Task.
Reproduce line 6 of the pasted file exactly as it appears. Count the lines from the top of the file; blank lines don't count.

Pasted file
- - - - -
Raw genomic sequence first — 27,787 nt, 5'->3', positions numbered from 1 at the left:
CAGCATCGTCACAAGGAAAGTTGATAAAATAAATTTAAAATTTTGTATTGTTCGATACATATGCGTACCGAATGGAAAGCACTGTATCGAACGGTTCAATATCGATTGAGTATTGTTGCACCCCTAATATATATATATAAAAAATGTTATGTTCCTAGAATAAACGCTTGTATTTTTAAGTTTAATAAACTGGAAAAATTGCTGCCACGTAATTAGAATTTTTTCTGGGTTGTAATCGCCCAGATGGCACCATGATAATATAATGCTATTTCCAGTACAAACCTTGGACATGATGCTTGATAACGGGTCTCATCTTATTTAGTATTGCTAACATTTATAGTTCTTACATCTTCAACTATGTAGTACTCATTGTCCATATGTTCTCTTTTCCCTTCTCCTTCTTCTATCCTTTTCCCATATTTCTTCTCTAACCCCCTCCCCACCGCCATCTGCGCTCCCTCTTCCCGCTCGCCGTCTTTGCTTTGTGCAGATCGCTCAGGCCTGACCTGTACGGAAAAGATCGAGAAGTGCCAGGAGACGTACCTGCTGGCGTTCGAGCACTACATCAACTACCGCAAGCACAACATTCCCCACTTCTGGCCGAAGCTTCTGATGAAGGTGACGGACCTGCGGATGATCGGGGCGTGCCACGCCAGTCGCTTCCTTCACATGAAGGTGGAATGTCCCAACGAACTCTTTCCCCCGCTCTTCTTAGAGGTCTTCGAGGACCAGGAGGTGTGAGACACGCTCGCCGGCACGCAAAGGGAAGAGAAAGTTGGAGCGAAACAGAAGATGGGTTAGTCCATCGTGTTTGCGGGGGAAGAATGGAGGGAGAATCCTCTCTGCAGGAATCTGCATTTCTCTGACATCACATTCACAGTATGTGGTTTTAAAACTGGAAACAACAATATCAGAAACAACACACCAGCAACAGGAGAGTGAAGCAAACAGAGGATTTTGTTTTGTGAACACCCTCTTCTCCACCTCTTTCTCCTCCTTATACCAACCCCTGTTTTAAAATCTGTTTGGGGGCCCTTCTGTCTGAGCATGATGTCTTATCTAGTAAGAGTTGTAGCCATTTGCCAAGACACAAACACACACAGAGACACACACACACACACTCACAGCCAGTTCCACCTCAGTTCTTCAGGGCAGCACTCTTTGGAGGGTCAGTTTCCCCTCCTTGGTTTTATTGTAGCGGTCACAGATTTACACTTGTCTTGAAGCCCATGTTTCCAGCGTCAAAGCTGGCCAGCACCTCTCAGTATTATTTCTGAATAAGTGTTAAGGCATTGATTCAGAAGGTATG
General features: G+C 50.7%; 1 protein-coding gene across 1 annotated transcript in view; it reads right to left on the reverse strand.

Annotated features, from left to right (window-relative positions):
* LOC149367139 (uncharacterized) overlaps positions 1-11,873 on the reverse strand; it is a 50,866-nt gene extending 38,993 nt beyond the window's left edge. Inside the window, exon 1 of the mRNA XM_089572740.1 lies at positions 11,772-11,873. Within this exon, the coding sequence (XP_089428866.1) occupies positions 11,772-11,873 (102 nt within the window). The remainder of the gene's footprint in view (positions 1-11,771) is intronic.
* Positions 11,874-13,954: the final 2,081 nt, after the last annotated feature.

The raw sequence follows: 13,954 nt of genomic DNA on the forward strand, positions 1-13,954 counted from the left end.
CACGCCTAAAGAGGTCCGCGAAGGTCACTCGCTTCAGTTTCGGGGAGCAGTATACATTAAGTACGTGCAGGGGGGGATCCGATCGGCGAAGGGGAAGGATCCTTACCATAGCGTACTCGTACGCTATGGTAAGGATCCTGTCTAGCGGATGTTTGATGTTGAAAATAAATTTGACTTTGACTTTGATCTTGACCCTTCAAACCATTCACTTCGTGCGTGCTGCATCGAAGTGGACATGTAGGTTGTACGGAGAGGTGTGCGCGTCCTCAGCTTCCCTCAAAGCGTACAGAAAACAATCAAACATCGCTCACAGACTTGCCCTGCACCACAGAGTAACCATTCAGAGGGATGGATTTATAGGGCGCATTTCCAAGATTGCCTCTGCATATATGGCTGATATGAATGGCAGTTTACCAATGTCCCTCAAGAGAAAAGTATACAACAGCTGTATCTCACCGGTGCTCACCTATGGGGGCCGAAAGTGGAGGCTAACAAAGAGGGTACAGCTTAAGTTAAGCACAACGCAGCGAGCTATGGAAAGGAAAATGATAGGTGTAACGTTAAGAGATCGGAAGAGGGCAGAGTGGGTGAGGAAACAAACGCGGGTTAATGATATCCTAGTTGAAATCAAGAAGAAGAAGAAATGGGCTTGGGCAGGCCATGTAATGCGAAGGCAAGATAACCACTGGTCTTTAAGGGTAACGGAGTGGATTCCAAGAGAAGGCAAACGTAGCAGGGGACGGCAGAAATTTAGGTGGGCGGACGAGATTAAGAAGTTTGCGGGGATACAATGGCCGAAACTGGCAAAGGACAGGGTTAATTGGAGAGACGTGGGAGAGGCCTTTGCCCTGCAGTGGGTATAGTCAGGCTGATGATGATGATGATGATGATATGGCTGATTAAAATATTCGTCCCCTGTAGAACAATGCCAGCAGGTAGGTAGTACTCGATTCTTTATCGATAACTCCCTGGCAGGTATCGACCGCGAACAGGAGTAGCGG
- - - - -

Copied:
* Positions 11,874-13,954: the final 2,081 nt, after the last annotated feature.